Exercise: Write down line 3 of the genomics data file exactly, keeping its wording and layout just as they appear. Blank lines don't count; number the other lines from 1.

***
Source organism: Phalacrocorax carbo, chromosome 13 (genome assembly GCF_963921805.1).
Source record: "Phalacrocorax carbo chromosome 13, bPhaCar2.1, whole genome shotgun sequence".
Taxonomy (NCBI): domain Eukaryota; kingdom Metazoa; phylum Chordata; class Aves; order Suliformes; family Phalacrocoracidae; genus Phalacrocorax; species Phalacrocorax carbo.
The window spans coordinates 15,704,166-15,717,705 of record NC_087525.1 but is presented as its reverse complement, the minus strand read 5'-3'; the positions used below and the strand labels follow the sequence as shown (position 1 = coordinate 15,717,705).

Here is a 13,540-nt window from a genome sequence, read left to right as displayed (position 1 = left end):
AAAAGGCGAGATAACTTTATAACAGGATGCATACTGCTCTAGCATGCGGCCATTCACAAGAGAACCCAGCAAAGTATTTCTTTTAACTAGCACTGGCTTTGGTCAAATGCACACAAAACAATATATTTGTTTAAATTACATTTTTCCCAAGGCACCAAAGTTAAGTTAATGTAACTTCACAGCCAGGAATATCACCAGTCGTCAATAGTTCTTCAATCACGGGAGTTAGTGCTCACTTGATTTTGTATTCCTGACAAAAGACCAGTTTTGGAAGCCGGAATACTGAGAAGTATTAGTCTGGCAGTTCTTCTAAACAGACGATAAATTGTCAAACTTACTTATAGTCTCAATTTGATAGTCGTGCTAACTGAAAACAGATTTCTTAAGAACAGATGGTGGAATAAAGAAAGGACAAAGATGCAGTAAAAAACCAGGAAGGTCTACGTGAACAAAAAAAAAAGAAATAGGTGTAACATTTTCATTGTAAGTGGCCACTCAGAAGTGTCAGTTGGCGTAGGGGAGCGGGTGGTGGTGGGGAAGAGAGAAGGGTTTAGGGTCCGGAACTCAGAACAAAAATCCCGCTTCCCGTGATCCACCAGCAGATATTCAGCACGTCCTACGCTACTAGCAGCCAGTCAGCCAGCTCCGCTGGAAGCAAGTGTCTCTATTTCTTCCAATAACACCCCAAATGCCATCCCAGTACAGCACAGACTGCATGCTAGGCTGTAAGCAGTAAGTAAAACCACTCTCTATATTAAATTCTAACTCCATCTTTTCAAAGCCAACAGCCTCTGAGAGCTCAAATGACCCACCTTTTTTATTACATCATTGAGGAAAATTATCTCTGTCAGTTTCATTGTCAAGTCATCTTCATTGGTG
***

Taxonomy (NCBI): domain Eukaryota; kingdom Metazoa; phylum Chordata; class Aves; order Suliformes; family Phalacrocoracidae; genus Phalacrocorax; species Phalacrocorax carbo.